He’s woken up from the afternoon nap and walked down the stairs. I’m in the kitchen with a tray of freshly-baked chocolate chip oatmeal cookies. The air in our kitchen is warm, the scent of melting dark brown sugar and cinnamon laces the air. He sits down at the red table and starts to eat.

“May I have some more?” he asks.  

And I can see the sparkle in his sleepy eyes when his teeth first sink into the crunchy, soft pillow of oatmeal and flour while the melting flecks of chocolate smear on his hands.


I became a mother in the age of no sugar. We had Standards. It was avocados and broccoli and breakfast cereal made out of millet, buckwheat, quinoa and amaranth. I milled the grains myself in our Kenwood blender, and he was an easy baby to feed. I made a chocolate birthday cake in the shape of The Very Hungry Caterpillar for his first birthday. The adults ate it. The one-year-olds had an oat-flour muffin, made with sweet potatoes and a bit of apple juice, frosted with peanut butter. Unsweetened, naturally. 

Sugar introductions came slowly as he neared two, and I flushed with pride when at a retreat he left half his cake uneaten for a third serving of peas. But he found out soon enough that the scoop of soft Italian gelato melting in the summer tastes like heaven and the silver-wrapped chocolate eggs at Easter are better than the plastic ones. He knows the difference between Mommy’s gluten-and-sugar-free squares and the cookies served at parties. 


We go through seasons of green smoothies and a pantry full of dates, and then others of chocolate and muffins, but it is hard to do the latter without the guilt. “I’m ruining their teeth. They are spoiled. Why can’t I be a better planner?” It is easy to carry the burden of my children’s health on my shoulders, and I become the mother who stands over the table manipulating for each bite of salad. Denying them food they love, and making them choke down every drop of what’s on their plate. 

If I want our table to be a place where all are welcome, it starts with them, the two little boys who call our house their home, the ones for whom I cook morning, noon and night. Are they welcome here? Are their desires and needs known? 

There is something about being denied a treat all the time that starts to create rot in the soul of a child, the fertile ground where the lies grow, I am not known, I am not loved. It feels like scarcity and tastes like buckwheat, and my children know when I am withholding something from them. I am not talking about candy all day long or daily desserts (neither are a reality in our home). But at the right time, a sweet treat is an expression of generosity to little mouths and little hearts. The chocolate chip oatmeal cookie says, Your desires matter, your tastes are real, I know what you want. It is an open-hearted posture toward the desires of my children that welcomes them to our table, and every so often, it is fun to indulge.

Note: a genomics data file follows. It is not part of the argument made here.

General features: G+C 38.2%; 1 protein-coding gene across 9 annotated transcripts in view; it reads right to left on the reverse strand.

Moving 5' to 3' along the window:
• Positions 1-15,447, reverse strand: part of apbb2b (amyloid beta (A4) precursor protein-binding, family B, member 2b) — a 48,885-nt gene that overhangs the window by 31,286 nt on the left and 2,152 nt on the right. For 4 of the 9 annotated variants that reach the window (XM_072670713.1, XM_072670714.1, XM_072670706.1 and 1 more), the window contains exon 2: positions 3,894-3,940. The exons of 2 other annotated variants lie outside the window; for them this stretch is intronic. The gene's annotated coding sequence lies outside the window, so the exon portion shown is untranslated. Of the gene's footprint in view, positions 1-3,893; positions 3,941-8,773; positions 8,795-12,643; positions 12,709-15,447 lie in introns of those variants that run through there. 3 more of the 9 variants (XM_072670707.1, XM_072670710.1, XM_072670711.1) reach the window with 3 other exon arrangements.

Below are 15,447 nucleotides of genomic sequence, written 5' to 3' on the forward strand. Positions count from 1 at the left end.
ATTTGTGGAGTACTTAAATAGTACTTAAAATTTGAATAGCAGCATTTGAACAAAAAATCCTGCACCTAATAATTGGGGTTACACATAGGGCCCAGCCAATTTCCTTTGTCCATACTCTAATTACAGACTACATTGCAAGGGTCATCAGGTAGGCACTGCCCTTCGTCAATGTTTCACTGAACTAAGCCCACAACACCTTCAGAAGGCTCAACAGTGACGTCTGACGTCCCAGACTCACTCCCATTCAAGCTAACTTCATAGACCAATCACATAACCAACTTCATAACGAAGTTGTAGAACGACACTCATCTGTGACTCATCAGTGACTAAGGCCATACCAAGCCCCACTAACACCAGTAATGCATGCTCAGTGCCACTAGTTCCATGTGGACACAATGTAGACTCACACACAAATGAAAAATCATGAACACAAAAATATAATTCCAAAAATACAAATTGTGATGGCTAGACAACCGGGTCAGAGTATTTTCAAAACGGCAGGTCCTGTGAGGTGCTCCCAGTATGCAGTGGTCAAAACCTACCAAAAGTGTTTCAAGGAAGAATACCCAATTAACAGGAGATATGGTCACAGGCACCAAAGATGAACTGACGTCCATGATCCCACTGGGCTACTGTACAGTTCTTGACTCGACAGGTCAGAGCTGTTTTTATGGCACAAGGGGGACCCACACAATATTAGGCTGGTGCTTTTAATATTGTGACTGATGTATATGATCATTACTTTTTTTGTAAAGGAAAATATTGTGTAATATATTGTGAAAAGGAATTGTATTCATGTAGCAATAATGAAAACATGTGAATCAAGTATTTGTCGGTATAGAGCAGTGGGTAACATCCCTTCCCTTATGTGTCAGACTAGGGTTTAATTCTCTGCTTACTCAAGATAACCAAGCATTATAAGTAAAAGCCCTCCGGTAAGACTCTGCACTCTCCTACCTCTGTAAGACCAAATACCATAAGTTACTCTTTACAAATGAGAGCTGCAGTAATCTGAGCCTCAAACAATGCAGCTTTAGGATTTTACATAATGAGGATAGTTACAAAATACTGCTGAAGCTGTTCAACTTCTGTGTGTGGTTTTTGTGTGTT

Because sitting at the red table with my son, I can see the shine in his eyes. It’s not the look of a spoiled child who temper-tantrumed his way to yet another treat. It is joy, and his smile says, I am loved. 

Devi Duerrmeier
Devi Duerrmeier / Posts / Blog
Devi Duerrmeier is a writer, thinker, photographer, wife and mother. She writes about food, family and faith at the table at her blog My Daily Bread& Butter while she mothers two boys, cooks simple food and writes vulnerable words from an open, purple kitchen in Melbourne, Australia. After a lifetime of moving, from Sri Lanka to the Philippines to Arkansas to Australia to Switzerland to Sweden and then back to Australia, she is putting away the boxes for a while in favour of a life in one place. You can connect with her on Facebook, Instagram and Twitter.
  • Leah Adams

    Devi, I love your honesty and willingness to view through a different lens. I grew up in a home where my mother was so focused on her girls not being overweight that we were taught certain foods were ‘bad’ and ‘fattening’. The constant repetition of ‘that is fattening’, ‘too many calories’, and ‘that will make you fat’ caused me to be ultra-focused on body image and eventually led to an eating disorder. While I do not blame my mother, I do recognize that it could have different. A mother’s words have incredible power over the big things and the small things. You are so right that constant denial of reasonable pleasures creates rot in the soul of a child. Bless you!

    February 20th, 2017 7:39
  • Jerralea

    Devi, I totally understand your dilemma. I think it is like most things in life – finding a balance. Our diets need balance between the healthy and the fun. Otherwise, the only things on our minds are the forbidden treats!

    February 20th, 2017 11:28

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